So, the first requirement is reducing the gap between the frame and industry needs. This is possible only if the is properly groomed.Now the same operates just for .As mentioned above, dilution in the system, use of pirated materials, substandard , less use of the , etc. deteriorate our academic standards.
Developing students’ skills together as a self-driven team of teachers
I take care of the development of students in the following ways.Any academic institution should focus on academic matters in a very rigorous way.The in each semester consists of quiz examinations, midterm examinations, final university examination, internal tests, individual and team presentations.University system insists only on two internal tests and the examination.But we go for a broader schedule.
The second part we take care of is developing soft skills, throughout the academic year. We have programmes including newspaper reading, general debates, quiz competitions, mock interviews, visits etc.The third part which we equally take is inoculating values.One problem which the corporates indicate is the lack of values and loyalty among the young generations.This is true also.We are well aware this trend and hence included value education in our training part, even though it is not mandatory as per university regulations.I will be available in my office from to 5 PM on every working day.Of course, along with me, my faculty members are also available to students throughout. The success of any institution depends on and the director is the leader to lead.I very much practice this.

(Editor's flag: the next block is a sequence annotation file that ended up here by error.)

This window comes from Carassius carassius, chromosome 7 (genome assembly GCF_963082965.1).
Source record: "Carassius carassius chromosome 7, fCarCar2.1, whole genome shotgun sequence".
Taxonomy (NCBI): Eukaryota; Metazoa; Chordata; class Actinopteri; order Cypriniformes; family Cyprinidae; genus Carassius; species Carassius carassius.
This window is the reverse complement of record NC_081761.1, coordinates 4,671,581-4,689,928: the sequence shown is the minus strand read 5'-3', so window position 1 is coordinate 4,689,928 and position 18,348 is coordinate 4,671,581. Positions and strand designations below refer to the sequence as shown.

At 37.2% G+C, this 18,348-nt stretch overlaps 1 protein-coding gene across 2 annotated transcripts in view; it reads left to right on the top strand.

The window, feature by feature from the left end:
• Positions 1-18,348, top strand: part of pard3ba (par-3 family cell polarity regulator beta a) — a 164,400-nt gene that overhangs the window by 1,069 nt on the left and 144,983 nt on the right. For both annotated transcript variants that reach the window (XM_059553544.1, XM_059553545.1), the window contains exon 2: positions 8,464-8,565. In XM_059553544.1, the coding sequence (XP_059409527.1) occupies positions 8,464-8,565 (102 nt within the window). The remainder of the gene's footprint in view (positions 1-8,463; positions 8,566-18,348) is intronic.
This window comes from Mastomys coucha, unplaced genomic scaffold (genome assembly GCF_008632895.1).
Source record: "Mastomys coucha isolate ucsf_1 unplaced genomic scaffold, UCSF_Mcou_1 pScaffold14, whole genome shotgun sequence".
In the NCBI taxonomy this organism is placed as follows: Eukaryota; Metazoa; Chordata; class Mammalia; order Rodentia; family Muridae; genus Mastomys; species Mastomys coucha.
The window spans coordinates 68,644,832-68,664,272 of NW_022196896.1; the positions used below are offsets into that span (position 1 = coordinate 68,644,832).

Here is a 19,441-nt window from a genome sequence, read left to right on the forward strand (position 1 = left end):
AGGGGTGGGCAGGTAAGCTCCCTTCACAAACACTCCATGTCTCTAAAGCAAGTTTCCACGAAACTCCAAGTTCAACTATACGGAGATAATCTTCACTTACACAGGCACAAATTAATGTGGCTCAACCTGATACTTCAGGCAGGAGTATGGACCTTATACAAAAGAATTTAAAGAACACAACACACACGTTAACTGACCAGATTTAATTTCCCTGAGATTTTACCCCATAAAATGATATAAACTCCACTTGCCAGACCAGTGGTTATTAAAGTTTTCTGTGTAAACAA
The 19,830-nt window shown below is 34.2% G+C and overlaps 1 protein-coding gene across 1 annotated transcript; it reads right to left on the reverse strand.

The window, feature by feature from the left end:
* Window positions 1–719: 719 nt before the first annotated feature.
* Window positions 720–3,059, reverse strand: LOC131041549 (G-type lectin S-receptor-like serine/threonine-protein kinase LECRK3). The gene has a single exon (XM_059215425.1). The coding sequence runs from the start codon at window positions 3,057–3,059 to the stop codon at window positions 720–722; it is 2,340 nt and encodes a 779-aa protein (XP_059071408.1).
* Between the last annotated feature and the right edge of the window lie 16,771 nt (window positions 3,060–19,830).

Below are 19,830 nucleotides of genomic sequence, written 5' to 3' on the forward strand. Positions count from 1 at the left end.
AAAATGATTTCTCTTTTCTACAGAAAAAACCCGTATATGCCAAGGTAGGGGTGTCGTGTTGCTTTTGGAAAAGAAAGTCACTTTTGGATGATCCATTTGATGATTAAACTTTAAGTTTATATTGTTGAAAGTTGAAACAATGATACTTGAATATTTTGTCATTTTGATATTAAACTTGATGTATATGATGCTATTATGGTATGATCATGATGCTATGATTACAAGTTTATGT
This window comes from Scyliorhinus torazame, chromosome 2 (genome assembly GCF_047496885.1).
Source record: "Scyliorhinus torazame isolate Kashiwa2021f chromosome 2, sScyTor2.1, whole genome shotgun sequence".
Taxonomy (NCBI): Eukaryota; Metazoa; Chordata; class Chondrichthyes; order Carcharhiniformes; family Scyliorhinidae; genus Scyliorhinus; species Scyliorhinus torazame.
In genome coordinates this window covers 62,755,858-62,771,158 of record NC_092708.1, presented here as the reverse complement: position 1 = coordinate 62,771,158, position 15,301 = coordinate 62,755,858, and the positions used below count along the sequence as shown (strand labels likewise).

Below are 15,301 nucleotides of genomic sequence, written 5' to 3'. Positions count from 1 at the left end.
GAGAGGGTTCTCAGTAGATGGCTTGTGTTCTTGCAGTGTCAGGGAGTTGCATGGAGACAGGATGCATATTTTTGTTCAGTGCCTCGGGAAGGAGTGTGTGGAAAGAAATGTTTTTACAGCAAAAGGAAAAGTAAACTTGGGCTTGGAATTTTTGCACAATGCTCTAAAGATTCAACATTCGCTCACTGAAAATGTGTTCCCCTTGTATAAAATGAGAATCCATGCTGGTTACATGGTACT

Number of changes that Dr. Mani K. P. has observed in the educational industry
As I mentioned earlier, I have 40 years’ experience in academic institutions and my observations are the following:
- A quantitative leap in the number of educational institutions in India.
- Entry of private and self-financing institutions in the education sector since 1991 as a consequence of liberalization
- Starting of various diversified and specialized courses in every faculty
- introduction of technology mode in education
- increase in the number of females in higher education across India
- migration for education and employment both within the country and abroad.
- fall in quality standards due to the reasons mentioned in 3rd paragraph
- employability is a serious concern now